The much talked about pre-Games warm weather strategies put in place to cope with Tokyo’s heat and humidity were not required on a day which was very wet and decidedly cool.
But if the conditions were testing – and they were – it didn’t appear so in the men’s F13 javelin (vision impaired athletes) as Daniel Pembroke (Windsor Slough Eton and Hounslow, David Turner) threw a massive Paralympic and European record of 69.52m in the third round
It was a three-metre personal best, but he needed to be in that kind of form as Iran’s Ali Pirouj went even better with a nine-metre lifetime best in the final round with 64.30m to grab the silver. Tough conditions? Not for these incredible athletes!
“I was expecting to throw big, but to do the Paralympic record is amazing, I can’t believe it,” said an emotional Pembroke afterwards as he thanked everyone who had helped him achieve the dream of turning 2012 Olympic hopes into Paralympic reality after he gradually lost his sight.
“I had an accident to my elbow just before the Olympic Games in 2012. I was going for the qualifying mark for the Games, and I snapped my medial collateral ligament in my elbow. I knew I had this limited eye condition (RP) then, so I had little time with usable sight. It was my big ambition to travel so I hastily decided to leave athletics behind and travelled to some beautiful places in the world, New Zealand, Sardinia – where I met my soon to be wife. I’ve seen some amazing things after saying goodbye to athletics in 2013.
“I’ve worked really hard in a short period of time to get where I am at the moment, so in the future, my sights are on the world record so hopefully I will get that soon. When I competed in able-bodied athletics over ten years ago, my PB was 75.89m, but I’m an older man, so the body isn’t quite as sharp as it used to be.
“But I’ve been given a second chance in sport, so I am very grateful to be here. I was wiser and calmer when I returned to the sport. There is more strategy behind the throws now, it is not just raw power. I’ve got a wiser head on me now.”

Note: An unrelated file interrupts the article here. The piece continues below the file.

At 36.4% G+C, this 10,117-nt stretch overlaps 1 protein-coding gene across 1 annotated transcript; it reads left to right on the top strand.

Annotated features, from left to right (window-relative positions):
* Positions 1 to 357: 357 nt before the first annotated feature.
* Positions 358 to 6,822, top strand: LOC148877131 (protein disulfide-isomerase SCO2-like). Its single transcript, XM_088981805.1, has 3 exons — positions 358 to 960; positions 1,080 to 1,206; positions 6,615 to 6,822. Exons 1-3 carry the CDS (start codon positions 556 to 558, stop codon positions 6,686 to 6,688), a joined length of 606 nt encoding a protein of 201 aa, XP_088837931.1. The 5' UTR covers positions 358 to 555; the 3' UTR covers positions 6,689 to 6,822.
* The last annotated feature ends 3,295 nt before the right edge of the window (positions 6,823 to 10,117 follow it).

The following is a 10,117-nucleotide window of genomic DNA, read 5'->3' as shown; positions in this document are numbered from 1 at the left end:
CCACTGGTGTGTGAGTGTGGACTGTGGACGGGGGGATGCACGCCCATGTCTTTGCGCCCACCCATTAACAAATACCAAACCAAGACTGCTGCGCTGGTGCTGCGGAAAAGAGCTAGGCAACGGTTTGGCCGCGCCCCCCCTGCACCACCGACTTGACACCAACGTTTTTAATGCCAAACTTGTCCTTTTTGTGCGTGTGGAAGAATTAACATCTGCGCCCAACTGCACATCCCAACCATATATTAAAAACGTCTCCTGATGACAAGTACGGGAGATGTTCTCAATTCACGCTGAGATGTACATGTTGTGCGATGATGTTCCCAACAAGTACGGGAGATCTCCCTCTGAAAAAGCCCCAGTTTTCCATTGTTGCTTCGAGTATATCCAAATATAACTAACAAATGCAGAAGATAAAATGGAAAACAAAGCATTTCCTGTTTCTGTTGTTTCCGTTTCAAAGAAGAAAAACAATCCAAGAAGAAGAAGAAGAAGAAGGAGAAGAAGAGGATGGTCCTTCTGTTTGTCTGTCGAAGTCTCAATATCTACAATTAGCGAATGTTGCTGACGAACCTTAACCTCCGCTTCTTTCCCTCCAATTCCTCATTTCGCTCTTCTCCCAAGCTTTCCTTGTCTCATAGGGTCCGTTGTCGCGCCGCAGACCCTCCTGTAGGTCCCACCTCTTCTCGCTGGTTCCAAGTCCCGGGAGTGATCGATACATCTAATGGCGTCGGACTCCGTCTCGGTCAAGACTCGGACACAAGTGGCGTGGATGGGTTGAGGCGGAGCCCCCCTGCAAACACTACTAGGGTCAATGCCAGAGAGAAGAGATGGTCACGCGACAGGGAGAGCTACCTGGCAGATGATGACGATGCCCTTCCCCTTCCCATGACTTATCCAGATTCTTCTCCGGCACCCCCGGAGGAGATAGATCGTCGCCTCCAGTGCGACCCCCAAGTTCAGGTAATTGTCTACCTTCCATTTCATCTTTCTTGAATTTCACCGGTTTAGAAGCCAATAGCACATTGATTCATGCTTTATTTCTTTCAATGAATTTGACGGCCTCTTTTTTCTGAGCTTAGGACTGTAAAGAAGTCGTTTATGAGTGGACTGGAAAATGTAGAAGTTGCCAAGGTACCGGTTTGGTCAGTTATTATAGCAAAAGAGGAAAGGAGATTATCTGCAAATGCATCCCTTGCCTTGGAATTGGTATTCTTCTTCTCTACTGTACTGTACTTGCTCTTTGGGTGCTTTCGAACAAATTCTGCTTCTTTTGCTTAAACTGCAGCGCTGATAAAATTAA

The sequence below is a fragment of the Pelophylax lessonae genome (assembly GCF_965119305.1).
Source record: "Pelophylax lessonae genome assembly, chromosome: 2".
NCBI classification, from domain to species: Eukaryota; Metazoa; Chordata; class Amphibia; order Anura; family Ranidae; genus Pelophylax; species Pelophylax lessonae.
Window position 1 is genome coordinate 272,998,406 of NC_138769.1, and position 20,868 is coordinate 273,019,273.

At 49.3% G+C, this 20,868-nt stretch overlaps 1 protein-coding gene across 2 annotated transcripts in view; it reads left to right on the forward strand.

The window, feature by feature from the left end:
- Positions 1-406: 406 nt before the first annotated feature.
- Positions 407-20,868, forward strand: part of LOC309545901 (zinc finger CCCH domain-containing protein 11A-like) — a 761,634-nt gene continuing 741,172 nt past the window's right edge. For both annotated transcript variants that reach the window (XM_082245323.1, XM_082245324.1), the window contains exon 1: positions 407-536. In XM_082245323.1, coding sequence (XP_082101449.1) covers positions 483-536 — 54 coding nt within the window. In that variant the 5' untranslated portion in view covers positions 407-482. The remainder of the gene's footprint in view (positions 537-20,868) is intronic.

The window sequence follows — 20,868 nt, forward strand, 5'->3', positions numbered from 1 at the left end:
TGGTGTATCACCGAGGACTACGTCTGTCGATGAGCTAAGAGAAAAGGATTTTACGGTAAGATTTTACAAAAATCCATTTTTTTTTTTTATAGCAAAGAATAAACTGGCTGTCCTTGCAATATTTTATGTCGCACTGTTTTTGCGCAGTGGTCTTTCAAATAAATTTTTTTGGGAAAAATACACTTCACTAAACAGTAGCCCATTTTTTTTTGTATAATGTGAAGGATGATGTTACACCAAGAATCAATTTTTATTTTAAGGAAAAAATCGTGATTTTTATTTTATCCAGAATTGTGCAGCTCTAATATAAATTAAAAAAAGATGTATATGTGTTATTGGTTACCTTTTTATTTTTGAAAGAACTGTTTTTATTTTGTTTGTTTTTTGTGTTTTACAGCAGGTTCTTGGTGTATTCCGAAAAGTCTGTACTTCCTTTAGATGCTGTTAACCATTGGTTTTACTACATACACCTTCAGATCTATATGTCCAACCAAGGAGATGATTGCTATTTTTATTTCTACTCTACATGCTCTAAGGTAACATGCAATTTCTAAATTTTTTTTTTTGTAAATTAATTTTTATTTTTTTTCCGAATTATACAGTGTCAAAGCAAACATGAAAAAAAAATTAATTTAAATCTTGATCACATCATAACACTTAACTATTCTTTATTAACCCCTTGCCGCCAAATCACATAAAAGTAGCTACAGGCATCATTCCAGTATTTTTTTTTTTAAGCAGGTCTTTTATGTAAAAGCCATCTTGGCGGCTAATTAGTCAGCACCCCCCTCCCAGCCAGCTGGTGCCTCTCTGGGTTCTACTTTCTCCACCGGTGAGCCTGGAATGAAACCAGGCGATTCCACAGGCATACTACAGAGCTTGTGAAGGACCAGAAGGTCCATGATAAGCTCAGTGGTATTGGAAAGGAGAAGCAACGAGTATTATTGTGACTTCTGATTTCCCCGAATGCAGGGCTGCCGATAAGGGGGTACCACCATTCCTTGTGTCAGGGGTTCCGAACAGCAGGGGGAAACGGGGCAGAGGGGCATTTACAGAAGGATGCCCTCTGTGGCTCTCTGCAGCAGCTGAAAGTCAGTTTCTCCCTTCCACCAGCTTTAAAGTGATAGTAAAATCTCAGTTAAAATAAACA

Towels to dry the circle rather than wipe away sweat were very much order of the day in the men’s F44 discus (athletes with a leg deficiency). Coping with it best of all was the world record holder USA’s Jeremy Campbell who effectively ended the competition with his very first throw of 60.22m, while England’s Dan Greaves (Charnwood, Zane Zuquemin) slowly found his rhythm – and the odd dry patch – to hit 53.56m in the third round for a bronze to add to the one he won in Rio (along with a silver in London).
“It was some of the toughest conditions out there – probably the wettest and slippiest I have ever competed in, so I knew that it was going to be whoever got a decent throw out. I was a bit annoyed I didn’t throw any further than 55m, but I battled to the bitter end. Luckily, I had shoes in the locker so to speak and could change to ones that had grippy soles,” said the six-time medallist from six different Paralympics. “If you’d told me in Sydney in 2000 that I’d still be throwing I wouldn’t have believed you,” he laughed.
“I am really pleased to have some hardware to show my children – my sixth consecutive medal. I feel so old saying that!”
Another athlete who coped with the testing conditions well was Anna Nicholson (Gateshead, Richard Kauffman) in the women’s F35 shot (athletes with coordination impairment) as she produced a solid series given the conditions to finish sixth in 8.03m, a season’s best.
“It was quite wet, but I’m used to that from the north of England,” she laughed. “It was a good competition, and I was quite consistent with my series of throws. I’m slightly frustrated because I know I have more in me to be challenging for those medals.
“I wanted to come here and enjoy the experience. It is an honour to be a Paralympian and I will be aiming for Paris because I want to be winning a medal there. We have the World Championships in Japan next year so hopefully I’ll be there, and it will be a stepping board for 2024.”
The women’s T11 200m heats (vision impaired athletes) demonstrated just how much the event has progressed in recent seasons as Libby Clegg (Charnwood, Joseph McDonnell) [and her guide Chris Clarke] clocked 27.93 to finish third – failing to progress to the semi-finals.
“To finish my career in the Paralympic stadium in Tokyo is amazing. I wasn’t even sure I was going to be here so I’m happy,” the Rio 100m and 200m Olympic champion said. “For me, this Games is a year too late. I was ready for it last year; I was in phenomenal shape. It’s been a really tough 18 months for all the athletes; it’s hard but it is what it is. I’ve still got the relay to come tomorrow which I’m really looking forward to, so I’m ready for that one.
“It has been such an honour to be on such a successful team. There are some incredible young athletes coming through on the Futures programme who are just starting their journey so I’m happy to see them developing out here.
“The girls in that field [T11] are really pushing on and the class is developing so it’s been an honour to have been a part of it for all these years.”
In the women’s T64 100m heats (athletes with a leg amputation) Sophie Kamlish (Team Bath, Robert Ellchuk) advanced with 13.32 thanks to a great start, although she’ll have to be in top form come the final as the winner in her heat, The Netherlands’ Marlene van Gansewinkel clocked a Paralympic record of 12.82.